On that day all fires were extinguished, and floors were swept clean. Old clothes, the images of gods kept in the house, the hearthstones on which cooking pots were kept, mats, pestles, and grindstones were cast into lakes and rivers. Pregnant women were given maguey masks and locked in granaries; if the world ended, they would turn into monsters.

That night, everyone dressed in new clothes, climbed onto terraces and rooftops; no one touched the ground. Children were poked and threatened, to keep them awake; those who slept would wake up as mice. In Tenochtitlan, the capital, eyes were fixed on the temple atop the Hill of the Star. There, at midnight, the priests were watching the stars called Tianquitzli, the Marketplace, our Pleiades, to see if they would cross the meridian and ensure another fifty-two years of life.

In the temple, a prisoner without physical blemishes, with a name meaning turquoise, year, fire, grass, or comet— words that denote precious time— was stretched across a flat stone with a piece of wood on his chest. As the Tianquitzli constellation crossed the line, a priest began furiously spinning his fire drill into the wood. A little smoke, a few sparks, and then, as the wood took flame, the prisoner’s chest was slit open with an obsidian knife, his heart pulled out and set in the fire. Four bundles of tied wood, each with thirteen logs, were piled around him so that his whole body was consumed by flames. As the bonfire became visible, the people slashed their ears and the ears of their children, scattering blood toward the flames.

Messengers carried torches from the Hill of the Star to the principal temples, and from there to the palaces, and from the palaces, street by street, house by house, until the whole city was lit again. All night, relay runners carried the new fire throughout the empire. People threw themselves at the fire to be blessed with blisters.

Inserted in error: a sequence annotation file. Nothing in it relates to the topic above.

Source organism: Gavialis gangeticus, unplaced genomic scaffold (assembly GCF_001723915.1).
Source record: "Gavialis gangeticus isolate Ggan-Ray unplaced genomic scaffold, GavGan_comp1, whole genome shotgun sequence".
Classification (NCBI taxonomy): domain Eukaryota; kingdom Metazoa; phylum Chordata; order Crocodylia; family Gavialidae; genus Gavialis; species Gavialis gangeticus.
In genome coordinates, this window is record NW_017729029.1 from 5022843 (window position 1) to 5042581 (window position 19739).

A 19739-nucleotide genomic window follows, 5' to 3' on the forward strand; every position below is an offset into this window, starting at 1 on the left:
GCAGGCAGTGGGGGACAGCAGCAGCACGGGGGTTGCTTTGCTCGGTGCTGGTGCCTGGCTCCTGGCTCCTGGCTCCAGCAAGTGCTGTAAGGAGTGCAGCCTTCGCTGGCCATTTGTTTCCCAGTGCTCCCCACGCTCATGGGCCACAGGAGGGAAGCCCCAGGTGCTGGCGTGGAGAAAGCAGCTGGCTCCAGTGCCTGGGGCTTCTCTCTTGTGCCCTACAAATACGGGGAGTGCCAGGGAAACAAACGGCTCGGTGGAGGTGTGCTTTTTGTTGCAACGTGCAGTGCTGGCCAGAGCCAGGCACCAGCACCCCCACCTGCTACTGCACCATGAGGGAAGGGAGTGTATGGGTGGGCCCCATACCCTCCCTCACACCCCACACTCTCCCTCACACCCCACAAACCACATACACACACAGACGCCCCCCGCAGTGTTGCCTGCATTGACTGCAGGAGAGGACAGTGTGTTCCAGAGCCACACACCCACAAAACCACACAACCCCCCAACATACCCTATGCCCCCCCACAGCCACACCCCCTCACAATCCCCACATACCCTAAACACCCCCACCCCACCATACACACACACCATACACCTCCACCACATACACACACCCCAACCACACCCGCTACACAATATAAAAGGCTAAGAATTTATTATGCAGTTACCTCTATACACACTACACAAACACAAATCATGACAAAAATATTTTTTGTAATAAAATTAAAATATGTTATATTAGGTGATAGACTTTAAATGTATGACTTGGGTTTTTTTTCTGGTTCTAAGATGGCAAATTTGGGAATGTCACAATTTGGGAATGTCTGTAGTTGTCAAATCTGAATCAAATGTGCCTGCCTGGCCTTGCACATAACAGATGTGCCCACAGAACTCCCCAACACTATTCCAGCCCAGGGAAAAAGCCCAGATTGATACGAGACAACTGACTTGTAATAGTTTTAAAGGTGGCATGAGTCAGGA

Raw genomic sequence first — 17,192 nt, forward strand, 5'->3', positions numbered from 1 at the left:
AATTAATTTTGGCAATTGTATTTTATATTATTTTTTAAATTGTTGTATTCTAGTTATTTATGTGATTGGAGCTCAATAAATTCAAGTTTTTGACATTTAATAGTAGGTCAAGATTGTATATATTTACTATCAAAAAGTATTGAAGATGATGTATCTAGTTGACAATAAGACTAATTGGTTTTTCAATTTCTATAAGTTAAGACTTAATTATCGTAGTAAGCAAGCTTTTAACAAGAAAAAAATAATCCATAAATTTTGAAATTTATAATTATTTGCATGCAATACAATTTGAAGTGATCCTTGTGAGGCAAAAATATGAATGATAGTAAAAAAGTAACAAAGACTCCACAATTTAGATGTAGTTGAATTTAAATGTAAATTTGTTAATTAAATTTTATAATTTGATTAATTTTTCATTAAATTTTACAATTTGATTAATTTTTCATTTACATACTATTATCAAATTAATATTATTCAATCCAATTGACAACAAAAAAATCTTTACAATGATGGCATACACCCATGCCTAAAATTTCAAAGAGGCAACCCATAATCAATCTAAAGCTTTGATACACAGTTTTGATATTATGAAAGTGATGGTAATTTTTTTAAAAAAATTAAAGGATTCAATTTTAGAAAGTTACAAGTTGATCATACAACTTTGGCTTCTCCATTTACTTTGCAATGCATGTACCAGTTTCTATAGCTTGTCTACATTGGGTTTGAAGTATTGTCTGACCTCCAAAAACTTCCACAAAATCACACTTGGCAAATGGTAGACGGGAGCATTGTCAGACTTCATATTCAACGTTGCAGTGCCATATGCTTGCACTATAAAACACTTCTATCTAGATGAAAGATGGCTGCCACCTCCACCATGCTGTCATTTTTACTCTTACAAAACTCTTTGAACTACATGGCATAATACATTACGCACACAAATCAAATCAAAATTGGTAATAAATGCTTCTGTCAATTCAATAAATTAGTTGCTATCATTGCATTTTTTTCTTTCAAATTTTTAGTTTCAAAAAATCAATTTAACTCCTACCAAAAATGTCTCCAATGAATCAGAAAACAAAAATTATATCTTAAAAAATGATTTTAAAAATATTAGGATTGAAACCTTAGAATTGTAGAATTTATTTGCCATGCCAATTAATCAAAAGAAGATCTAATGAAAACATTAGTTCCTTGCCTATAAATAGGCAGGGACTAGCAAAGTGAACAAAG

Children born in the night were given the name New Time. In the morning new mats were spread out, new hearthstones placed, incense lit, and honey-dipped amaranth seed cakes eaten by all. Quails were decapitated.

—Eliot Weinberger, An Elemental Thing

The Fantastic Life of Douglas Harding: The Man With No Head

Thomas Ligotti speaks of being influenced by Douglas Harding whose life would impact his notions of No-Self and Void. It was Matt Cardin who introduced Harding’s works to Ligotti. In a tweet to me Matt described that Tom had mentioned Harding in an early draft of his The Conspiracy Against the Human Race: A Contrivance of Horror, but had removed it in the final version. He did incorporate this headless notion in a poem in his the Unholy City:

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Andy Rausch: Bloody Sheets – A Revenge Tale

Sometimes a person is forced into that dark place where either you turn and confront it or it kills you. In such times, and in such places there is no escape, only the hatred that is neither forgiving nor accepting just full of that wounded pain that want go away, ever. Reading Andy Rausch’s tale Bloody Sheets is like that, a place with no easy outs only a one way trip to hell.